Marie Curie

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Marie Curie

Marie Curie was born on November, 7, 1867 in Warsaw, Poland. She is Polish-French and was the youngest of the 5 children. During high school, she suffered from "nervous disorders" but nevertheless, maintained the highest grades in her class and was the first to graduate at the age of 15. Maria hoped to get an advanced degree at the medical school in University of Warsaw, but women were not allowed to enroll. In 1891, she attended Sorbonne. Realizing that neither her math or science background nor her ability in technical French equaled that of her fellow students and refusing to let go of her goals, she was determined to overcome these drawbacks through hard work. Marie finished first in her master's degree physics course in the summer of 1893 and second in math the following year.


She and her husband Pierre Curie co-discovered radium and polonium, two radioactive elements that are extracted chemically from pitchblende ore. They were presented with the Nobel Prize in Physics in 1901. Marie Curie studied the x-rays the elements emitted. She found out that the harmful properties of x-rays were able to kill tumors. However, she had not patented methods of processing radium or its medical applications at that time. She founded the Curie Institutes in Paris and in Warsaw, which remain major centres of medical research today. During World War I, she established the first military field radiological centres. From 1900, Marie had had a part-time teaching post at the École Normale Supérieur de Sèvres for girls. After thousands of crystallizations, Marie finally isolated one decigram of almost pure radium chloride and had determined its atomic weight as 225. She presented the findings of this work in her doctoral thesis on June 25, 1903. In 1911, Marie Curie was honored with a second Nobel prize, this time in chemistry.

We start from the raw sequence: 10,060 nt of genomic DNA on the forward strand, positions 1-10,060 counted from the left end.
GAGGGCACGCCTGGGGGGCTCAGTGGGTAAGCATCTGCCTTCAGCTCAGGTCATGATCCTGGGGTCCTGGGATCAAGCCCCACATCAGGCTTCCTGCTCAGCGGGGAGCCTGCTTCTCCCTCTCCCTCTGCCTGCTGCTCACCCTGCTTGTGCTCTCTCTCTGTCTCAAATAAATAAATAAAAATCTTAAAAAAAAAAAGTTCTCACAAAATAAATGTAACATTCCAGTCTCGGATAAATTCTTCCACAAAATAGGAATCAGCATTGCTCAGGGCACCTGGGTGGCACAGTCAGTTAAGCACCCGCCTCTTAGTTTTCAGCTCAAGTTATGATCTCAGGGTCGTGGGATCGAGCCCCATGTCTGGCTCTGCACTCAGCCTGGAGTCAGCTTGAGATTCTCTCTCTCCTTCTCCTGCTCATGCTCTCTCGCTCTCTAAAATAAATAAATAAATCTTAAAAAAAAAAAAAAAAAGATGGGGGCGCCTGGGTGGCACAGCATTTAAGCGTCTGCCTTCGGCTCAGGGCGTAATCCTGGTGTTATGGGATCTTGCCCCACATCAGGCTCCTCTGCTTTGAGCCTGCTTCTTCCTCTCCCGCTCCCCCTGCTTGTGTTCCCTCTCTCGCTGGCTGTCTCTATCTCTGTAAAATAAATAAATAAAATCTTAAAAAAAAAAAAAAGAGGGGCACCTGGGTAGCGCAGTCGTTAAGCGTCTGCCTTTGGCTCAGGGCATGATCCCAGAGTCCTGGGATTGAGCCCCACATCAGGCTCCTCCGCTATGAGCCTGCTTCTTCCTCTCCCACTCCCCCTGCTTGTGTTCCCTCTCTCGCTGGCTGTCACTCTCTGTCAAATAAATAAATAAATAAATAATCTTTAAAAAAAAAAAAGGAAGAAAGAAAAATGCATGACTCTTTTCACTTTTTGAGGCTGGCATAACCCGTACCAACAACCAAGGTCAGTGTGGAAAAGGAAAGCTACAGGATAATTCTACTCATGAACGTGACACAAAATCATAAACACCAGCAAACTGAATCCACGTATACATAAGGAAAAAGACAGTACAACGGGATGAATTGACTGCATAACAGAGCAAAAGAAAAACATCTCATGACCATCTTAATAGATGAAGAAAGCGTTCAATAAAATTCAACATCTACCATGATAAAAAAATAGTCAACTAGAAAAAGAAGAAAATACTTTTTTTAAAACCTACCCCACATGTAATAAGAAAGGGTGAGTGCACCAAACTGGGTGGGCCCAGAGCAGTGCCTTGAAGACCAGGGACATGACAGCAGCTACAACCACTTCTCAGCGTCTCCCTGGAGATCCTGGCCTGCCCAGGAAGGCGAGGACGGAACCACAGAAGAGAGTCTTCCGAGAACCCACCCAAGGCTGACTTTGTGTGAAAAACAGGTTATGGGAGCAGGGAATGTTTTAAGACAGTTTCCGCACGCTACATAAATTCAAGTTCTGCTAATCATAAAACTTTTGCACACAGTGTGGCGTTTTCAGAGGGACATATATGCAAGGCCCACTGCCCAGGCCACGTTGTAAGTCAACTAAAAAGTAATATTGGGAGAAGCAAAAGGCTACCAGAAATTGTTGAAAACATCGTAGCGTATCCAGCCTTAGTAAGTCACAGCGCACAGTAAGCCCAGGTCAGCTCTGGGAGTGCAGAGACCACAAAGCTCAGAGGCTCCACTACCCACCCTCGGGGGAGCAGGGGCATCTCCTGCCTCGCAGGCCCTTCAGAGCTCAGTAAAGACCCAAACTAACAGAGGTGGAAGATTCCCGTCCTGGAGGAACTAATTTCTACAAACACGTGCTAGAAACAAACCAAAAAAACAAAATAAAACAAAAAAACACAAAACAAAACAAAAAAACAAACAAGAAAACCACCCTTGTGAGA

Career Launch

Marie Curie decided to research radioactivity after French Scientist Henri Becquerel first discovered a strange source of energy coming from uranium. She discovered that it was radiation and that itcame from the atom itself instead of an interaction between molecules.


On July 4, 1934, Marie Curie passed away from aplastic anemia, a disease which impacts bone marrow and blood stem cells. This is caused by her prolonged exposure to radiation. Her findings represented one of the greatest scientifit contributions, and she continues to influence the world today, in both chemistry and physics.

Designed by: Cecilia Li

Marie Curie

Early Education

Did You Know?

Marie Curie was the first women in history to receive the Nobel Prize. She was also the first person to receive the Nobel Prize twice, in different sciences.


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